Eric Ghysels, Bernstein Distinguished Professor of Economics, will co-lead a new research initiative to support academic research, technical development and innovation in blockchain, cryptocurrency and digital payments. This multi-university initiative is called the University Blockchain Research Initiative (UBRI), and includes 17 universities around the world, including MIT, Princeton, University of Pennsylvania, University of California-Berkeley, the University of Texas-Austin, as well as eleven universities overseas. The financial-services start-up Ripple has provided $50 million in funding, with about $4 million coming to the UNC campus. UNC’s team will be based in the Kenan Institute of Private Enterprise.

“Academia has traditionally been a critical driver of technical innovation. The University Blockchain Research Initiative is an acknowledgment of the vital importance of the unique role universities will play in advancing our understanding and application of cryptography and blockchain technology,” said Eric van Miltenburg, senior vice president of global operations at Ripple. Ripple connects banks, payment providers, digital asset exchanges and corporations to send money globally.

The blockchain technology is at its heart a distributed ledger: a database held and updated independently by each participant in a large network. The distribution is unique: while there may be thousands of participants in a blockchain the ledger of transactions is not downloaded from a central authority. Instead, the ledgers are independently constructed for each transaction and are held in common by every participant.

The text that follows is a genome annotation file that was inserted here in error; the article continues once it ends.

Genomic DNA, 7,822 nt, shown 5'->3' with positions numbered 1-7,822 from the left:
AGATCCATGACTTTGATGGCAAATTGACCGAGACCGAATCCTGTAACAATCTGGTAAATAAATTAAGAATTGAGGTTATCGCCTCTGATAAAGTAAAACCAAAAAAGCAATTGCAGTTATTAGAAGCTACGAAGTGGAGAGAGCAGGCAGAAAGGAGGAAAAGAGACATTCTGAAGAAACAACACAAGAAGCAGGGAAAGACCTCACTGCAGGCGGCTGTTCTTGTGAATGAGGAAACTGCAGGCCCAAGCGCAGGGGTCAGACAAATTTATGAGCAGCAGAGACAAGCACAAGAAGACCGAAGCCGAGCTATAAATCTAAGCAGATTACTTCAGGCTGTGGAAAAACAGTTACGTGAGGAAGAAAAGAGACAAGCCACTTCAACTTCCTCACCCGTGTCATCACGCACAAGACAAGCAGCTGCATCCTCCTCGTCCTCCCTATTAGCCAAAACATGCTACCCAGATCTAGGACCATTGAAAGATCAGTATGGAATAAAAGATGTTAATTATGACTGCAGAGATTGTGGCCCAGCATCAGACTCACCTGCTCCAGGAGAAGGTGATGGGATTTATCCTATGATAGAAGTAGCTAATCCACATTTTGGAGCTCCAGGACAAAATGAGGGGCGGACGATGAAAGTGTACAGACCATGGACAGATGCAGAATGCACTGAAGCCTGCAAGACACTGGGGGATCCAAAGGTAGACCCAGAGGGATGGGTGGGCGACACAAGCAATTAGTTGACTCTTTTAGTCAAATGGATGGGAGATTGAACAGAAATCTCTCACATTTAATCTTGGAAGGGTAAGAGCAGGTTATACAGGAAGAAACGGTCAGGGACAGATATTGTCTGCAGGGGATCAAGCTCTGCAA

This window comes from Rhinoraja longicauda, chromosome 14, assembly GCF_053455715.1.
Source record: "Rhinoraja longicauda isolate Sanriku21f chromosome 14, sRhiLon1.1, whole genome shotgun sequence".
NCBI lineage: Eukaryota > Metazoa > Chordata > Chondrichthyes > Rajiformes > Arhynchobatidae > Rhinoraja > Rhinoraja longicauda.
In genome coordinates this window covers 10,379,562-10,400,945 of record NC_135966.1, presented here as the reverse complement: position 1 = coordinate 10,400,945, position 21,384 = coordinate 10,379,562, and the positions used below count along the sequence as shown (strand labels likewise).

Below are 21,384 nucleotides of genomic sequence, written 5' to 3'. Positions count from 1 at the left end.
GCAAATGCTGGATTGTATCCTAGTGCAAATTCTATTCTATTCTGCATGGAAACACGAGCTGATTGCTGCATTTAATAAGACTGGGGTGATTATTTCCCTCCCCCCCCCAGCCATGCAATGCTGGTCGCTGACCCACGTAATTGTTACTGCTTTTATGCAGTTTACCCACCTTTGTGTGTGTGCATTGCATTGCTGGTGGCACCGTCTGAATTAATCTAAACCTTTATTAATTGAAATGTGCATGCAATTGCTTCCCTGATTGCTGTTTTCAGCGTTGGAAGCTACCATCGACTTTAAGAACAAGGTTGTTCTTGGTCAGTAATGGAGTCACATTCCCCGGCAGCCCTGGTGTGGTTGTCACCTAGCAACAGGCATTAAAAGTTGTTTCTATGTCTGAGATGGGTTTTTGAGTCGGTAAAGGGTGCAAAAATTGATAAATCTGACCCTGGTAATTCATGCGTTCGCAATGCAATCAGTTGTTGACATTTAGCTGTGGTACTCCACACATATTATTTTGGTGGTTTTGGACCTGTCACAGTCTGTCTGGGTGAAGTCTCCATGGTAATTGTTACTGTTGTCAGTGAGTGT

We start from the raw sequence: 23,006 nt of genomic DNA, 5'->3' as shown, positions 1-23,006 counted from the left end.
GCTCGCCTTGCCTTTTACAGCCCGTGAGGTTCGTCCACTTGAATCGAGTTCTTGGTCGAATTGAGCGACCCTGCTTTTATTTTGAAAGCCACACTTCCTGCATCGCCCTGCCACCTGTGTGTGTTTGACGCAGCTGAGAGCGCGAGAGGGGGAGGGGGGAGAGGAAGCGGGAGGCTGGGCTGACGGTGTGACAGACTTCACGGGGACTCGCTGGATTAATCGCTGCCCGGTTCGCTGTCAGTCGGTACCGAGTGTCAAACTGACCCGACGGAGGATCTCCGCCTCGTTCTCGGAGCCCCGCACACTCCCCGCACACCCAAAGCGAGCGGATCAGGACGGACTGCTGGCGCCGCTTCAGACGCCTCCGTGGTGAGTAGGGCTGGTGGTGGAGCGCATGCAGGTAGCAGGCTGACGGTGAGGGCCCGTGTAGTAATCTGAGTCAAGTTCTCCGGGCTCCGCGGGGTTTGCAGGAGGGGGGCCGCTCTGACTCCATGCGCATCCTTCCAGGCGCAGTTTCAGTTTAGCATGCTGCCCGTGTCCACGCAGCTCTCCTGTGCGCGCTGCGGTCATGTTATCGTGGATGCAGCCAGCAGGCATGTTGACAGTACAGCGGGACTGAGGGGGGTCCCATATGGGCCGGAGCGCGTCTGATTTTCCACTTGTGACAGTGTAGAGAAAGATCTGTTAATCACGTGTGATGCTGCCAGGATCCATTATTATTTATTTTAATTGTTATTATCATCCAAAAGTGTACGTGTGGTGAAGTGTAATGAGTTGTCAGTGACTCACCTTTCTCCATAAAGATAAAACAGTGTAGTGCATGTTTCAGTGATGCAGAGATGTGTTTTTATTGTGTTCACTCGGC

Interest in this technology has spread far beyond the towers of academia, as businesses, governments and individuals have recognized the possible gains in security and privacy from having such decentralized record-keeping. Our Economics students will benefit from the intensified attention to blockchain on campus due to the UBRI. As Ghysels says, “This interdisciplinary approach stands to benefit our Economics students, who bring both the technical expertise and the critical-thinking skills necessary to link coding with privacy and economic efficiency concerns.”

 

The Center for Regulatory and Industrial Studies (CRIS) began in 2017 as an initiative to support research in the field of industrial organization. UNC’s College of Arts & Sciences and the Economics Department generously provided seed funding for the initiative. Professor Jonathan Williams is the founding director, but he has the support of a large community of collaborators in the Economics Department whose research is related to industrial organization. We have also seen a surge in interest from graduate students who are writing their Ph.D. dissertations in the area of industrial organization and regulation.

 

Three recent initiatives illustrate the scope of the Center:

  •  Pat Bajari, chief economist of Amazon, visited the UNC campus in October 2018. He gave a well-received talk on campus and also met with our graduate students and faculty to discuss new research collaborations. Dr. Bajari is a fan of UNC Economics from his time at neighbor Duke University, and he expressed interest in partnering with the Center for upcoming research activities. (He also wanted our Ph.D. students to speak with Amazon about a job after graduation!)
  • Professors Williams and Brian McManus received a research grant from the National Science Foundation in September 2018 to study the pricing practices of internet service providers in their related sales of television and internet access.
  • Charles Duncan, Executive Vice President of Westjet (the second largest Canadian airline), came to campus in October 2018 to speak in undergraduate classes and meet with Carolina Economics faculty and grad students. Duncan graduated from Carolina with a major in Economics back in the day, and was able to provide the faculty and students with an applied glimpse of how regulation and competition intertwine to drive the commercial air travel market.
  • The Center is just getting started, but we can already see great potential for faculty collaboration and for academic connection to business and policy-makers worldwide. Those connections will deepen our students’ understanding of how the world works.
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